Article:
North of here, the soils are more consistent. “West of here, soils are consistent. I think a lot of it has to do with our topography created by the rivers and by earthquakes like New Madrid. We’re still dealing with the effects of the New Madrid quake with sandblows and the like.”

In the 1980s, some progressive farmers began putting in pivots in area fields. Watkins and colleagues “jumped on that bandwagon. More recently, we’ve started ripping the pivots out, leveling the ground and going with furrow irrigation. That provides the added benefit of drainage and, typically, you don’t have to pump as much.

“We’re very fortunate to have good water here – 100 to 130 feet deep. We still don’t have a regulatory structure like farmers in Mississippi are experiencing. However, it’s coming to Arkansas. I was just contacted by the state a couple of weeks ago. They want to put a survey meter on one of our wells to monitor the actual water use.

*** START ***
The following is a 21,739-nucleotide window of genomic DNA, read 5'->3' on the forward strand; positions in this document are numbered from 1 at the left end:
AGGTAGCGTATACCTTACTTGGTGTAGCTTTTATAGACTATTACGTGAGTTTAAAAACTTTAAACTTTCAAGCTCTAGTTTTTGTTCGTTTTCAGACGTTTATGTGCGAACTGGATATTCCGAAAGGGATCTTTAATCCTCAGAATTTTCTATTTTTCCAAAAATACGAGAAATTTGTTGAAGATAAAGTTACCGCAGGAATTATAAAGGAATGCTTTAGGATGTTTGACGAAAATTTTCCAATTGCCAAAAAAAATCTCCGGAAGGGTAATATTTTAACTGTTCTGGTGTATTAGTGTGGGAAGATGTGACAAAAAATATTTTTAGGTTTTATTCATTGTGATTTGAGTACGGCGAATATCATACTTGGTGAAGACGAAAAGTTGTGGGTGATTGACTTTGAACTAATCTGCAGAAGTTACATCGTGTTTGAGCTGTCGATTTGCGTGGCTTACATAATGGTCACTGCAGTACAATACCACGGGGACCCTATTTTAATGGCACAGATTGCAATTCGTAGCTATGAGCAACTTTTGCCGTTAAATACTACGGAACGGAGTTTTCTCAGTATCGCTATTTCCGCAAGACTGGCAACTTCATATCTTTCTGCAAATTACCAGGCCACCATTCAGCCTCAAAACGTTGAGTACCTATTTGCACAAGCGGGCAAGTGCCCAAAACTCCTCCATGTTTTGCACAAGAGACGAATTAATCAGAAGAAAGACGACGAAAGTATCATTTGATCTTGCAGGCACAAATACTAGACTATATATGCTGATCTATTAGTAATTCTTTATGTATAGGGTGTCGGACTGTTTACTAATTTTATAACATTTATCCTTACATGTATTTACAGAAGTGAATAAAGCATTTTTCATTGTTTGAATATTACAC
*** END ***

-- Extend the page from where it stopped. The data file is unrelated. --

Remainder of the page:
“Since I came to work here in the mid-1980s the water table has been dropping. I’d say the table has dropped about a foot per year.”

The return

After graduating law school in 1986, Watkins came back to farm with his grandfather. “At the time, we had basically a land-only operation, a couple of gins, a farm store – now shut down -- and a small bank. I came back and got involved with all of those facets and still am to some degree.